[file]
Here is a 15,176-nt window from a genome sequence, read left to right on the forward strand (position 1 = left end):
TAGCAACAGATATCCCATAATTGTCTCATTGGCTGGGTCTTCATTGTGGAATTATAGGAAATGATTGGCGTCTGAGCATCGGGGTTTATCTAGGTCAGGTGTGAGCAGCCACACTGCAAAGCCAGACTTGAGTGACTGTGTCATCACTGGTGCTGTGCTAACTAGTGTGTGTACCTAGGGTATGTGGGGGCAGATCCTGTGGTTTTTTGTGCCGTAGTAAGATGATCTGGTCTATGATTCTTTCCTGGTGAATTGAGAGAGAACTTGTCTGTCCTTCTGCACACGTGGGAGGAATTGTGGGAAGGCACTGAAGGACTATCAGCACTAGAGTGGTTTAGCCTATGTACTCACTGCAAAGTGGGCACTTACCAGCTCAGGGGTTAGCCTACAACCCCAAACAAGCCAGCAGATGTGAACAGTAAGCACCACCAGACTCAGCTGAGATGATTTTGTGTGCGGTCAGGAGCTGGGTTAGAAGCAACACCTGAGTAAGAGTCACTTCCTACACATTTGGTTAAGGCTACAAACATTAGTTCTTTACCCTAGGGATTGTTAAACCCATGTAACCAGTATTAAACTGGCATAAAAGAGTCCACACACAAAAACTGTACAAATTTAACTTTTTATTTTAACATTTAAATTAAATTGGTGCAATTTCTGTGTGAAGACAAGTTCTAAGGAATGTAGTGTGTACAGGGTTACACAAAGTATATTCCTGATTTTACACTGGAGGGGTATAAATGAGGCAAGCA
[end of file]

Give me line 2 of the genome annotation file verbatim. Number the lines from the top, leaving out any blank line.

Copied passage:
TAGCAACAGATATCCCATAATTGTCTCATTGGCTGGGTCTTCATTGTGGAATTATAGGAAATGATTGGCGTCTGAGCATCGGGGTTTATCTAGGTCAGGTGTGAGCAGCCACACTGCAAAGCCAGACTTGAGTGACTGTGTCATCACTGGTGCTGTGCTAACTAGTGTGTGTACCTAGGGTATGTGGGGGCAGATCCTGTGGTTTTTTGTGCCGTAGTAAGATGATCTGGTCTATGATTCTTTCCTGGTGAATTGAGAGAGAACTTGTCTGTCCTTCTGCACACGTGGGAGGAATTGTGGGAAGGCACTGAAGGACTATCAGCACTAGAGTGGTTTAGCCTATGTACTCACTGCAAAGTGGGCACTTACCAGCTCAGGGGTTAGCCTACAACCCCAAACAAGCCAGCAGATGTGAACAGTAAGCACCACCAGACTCAGCTGAGATGATTTTGTGTGCGGTCAGGAGCTGGGTTAGAAGCAACACCTGAGTAAGAGTCACTTCCTACACATTTGGTTAAGGCTACAAACATTAGTTCTTTACCCTAGGGATTGTTAAACCCATGTAACCAGTATTAAACTGGCATAAAAGAGTCCACACACAAAAACTGTACAAATTTAACTTTTTATTTTAACATTTAAATTAAATTGGTGCAATTTCTGTGTGAAGACAAGTTCTAAGGAATGTAGTGTGTACAGGGTTACACAAAGTATATTCCTGATTTTACACTGGAGGGGTATAAATGAGGCAAGCA